Rio dividend shrinks as dark clouds gather for mining giants

Rio reported underlying earnings of $8.6 billion in the first half, missing the average analyst estimate and down from a record $12.2 billion last year.
Image: Bloomberg

Rio Tinto Group reported a sharp decline in first-half profit and cut its dividend in half in the latest sign that a bonanza era of record returns across the mining industry is nearing an end.

A year ago, the world’s biggest producers were enjoying super-sized returns, as key commodities like iron ore and copper surged. Now, profit margins are being squeezed as recessionary worries drive prices lower while costs across the sector are ballooning.

Rio reported underlying earnings of $8.6 billion in the first half, missing the average analyst estimate and down from a record $12.2 billion last year. It will pay a $4.3 billion dividend compared with $9.1 billion it returned in the same period in 2021.

For now, profitability remains strong by historical standards, and the biggest miners continue to pay out large amounts of cash to shareholders. However, producers including Rio and larger rival BHP Group have been warning about the threat of slowing global growth and surging energy prices.

Newmont Corp., the world’s biggest gold miner, plunged on Monday after the company reported disappointing earnings that were dragged down by surging costs. Copper miner First Quantum Minerals Ltd. said Tuesday its quarterly costs rose 8% from the first three months of the year.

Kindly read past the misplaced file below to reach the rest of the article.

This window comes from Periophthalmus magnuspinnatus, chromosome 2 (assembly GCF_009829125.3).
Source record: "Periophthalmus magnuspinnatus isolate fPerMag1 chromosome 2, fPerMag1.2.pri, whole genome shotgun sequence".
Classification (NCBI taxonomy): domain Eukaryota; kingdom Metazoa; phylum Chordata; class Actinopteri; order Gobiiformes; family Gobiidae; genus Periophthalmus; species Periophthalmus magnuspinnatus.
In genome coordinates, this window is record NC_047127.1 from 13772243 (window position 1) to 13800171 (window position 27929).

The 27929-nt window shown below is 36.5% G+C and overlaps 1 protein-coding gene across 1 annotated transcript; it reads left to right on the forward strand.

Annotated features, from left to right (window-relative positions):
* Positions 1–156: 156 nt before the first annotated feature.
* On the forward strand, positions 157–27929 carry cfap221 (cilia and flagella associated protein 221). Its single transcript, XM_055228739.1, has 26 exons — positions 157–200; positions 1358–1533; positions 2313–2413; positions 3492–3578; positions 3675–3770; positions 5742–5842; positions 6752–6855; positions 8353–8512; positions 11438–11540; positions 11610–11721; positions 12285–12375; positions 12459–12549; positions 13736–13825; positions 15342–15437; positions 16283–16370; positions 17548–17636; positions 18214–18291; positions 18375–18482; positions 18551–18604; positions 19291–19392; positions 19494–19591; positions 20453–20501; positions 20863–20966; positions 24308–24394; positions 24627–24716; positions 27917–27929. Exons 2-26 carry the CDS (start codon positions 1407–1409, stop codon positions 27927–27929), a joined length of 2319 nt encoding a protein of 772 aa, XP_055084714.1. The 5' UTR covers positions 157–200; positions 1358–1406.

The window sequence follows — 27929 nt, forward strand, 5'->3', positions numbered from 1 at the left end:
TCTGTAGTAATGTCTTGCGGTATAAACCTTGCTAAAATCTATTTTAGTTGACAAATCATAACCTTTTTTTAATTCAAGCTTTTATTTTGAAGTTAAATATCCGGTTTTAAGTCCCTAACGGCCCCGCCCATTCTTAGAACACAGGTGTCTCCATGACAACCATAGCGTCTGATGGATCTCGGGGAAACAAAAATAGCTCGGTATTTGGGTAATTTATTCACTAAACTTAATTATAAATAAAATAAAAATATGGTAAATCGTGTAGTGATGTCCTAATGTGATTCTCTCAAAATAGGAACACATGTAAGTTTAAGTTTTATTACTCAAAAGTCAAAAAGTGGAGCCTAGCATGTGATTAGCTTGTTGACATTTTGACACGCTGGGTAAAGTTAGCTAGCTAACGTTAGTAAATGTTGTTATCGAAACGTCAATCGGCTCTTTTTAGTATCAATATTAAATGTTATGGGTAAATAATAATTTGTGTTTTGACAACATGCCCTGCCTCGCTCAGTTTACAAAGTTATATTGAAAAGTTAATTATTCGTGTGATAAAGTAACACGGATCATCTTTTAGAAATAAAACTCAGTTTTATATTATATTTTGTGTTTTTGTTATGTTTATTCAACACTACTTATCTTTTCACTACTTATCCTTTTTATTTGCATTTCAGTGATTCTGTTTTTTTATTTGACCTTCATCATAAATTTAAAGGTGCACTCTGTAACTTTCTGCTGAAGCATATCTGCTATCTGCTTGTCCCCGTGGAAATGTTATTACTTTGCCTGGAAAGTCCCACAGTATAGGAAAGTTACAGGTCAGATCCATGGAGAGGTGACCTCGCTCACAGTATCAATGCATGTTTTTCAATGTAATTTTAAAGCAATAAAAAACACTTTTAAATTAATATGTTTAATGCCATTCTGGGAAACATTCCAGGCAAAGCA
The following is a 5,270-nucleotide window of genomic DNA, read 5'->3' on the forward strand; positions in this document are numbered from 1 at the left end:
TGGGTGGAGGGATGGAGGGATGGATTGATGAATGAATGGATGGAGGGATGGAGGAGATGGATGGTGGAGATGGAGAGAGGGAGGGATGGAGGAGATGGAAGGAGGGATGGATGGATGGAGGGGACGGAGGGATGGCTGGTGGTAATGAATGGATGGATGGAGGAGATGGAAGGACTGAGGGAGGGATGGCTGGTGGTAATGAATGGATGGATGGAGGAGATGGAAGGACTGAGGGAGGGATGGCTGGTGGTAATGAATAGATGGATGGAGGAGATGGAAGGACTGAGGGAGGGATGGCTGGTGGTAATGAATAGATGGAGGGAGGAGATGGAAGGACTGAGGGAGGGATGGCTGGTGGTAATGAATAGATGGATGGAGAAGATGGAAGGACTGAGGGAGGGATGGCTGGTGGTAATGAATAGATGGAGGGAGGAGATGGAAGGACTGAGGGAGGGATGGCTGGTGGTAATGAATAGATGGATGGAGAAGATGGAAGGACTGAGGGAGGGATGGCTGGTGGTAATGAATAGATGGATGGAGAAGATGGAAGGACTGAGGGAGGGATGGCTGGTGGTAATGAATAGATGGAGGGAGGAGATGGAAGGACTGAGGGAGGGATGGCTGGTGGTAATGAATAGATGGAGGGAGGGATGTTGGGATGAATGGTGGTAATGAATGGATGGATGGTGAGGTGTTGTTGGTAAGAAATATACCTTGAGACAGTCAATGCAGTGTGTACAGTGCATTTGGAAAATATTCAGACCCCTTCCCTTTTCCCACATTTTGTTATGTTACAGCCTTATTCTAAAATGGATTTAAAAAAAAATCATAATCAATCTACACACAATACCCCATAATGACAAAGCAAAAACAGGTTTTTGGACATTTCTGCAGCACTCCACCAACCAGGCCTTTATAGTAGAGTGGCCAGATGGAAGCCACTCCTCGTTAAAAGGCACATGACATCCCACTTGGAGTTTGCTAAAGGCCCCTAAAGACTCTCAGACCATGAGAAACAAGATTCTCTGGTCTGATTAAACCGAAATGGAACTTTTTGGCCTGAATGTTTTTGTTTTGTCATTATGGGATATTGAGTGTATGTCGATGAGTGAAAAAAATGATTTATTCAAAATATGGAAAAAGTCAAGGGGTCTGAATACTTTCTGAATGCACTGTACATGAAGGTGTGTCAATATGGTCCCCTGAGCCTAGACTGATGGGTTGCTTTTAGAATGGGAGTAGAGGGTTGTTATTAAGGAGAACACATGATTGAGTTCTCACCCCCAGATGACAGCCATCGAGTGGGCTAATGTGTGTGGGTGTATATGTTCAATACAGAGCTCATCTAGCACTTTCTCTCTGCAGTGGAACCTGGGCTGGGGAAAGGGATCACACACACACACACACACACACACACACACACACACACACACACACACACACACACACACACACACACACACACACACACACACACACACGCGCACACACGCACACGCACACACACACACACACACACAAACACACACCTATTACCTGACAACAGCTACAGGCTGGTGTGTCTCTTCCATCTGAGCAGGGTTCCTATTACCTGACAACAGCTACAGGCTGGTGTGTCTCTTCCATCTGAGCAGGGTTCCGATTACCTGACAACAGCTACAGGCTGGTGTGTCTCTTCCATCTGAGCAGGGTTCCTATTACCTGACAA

First-half earnings were affected by lower commodity prices, higher energy costs and increased rates of inflation on operating expenses, Rio said.

Rio Tinto is the biggest iron ore producer and is facing growing pressure in its key business as the crisis engulfing China’s property sector and a wider global slowdown drives down prices. Goldman Sachs Group Inc. forecast that the market would flip to a surplus in the second half of the year and said prices could fall as low as $70 a ton.

For Rio, the pressure on earnings follows a tumultuous couple of years at the world’s second-largest miner, after a backlash over the company’s destruction of an ancient Aboriginal site in 2020 led to the departure of both its chief executive officer and chairman. Rio faces additional pressure to show it’s improving its culture after publishing an independent report earlier this year that found evidence of widespread sexual harassment, racism and bullying.

© 2022 Bloomberg

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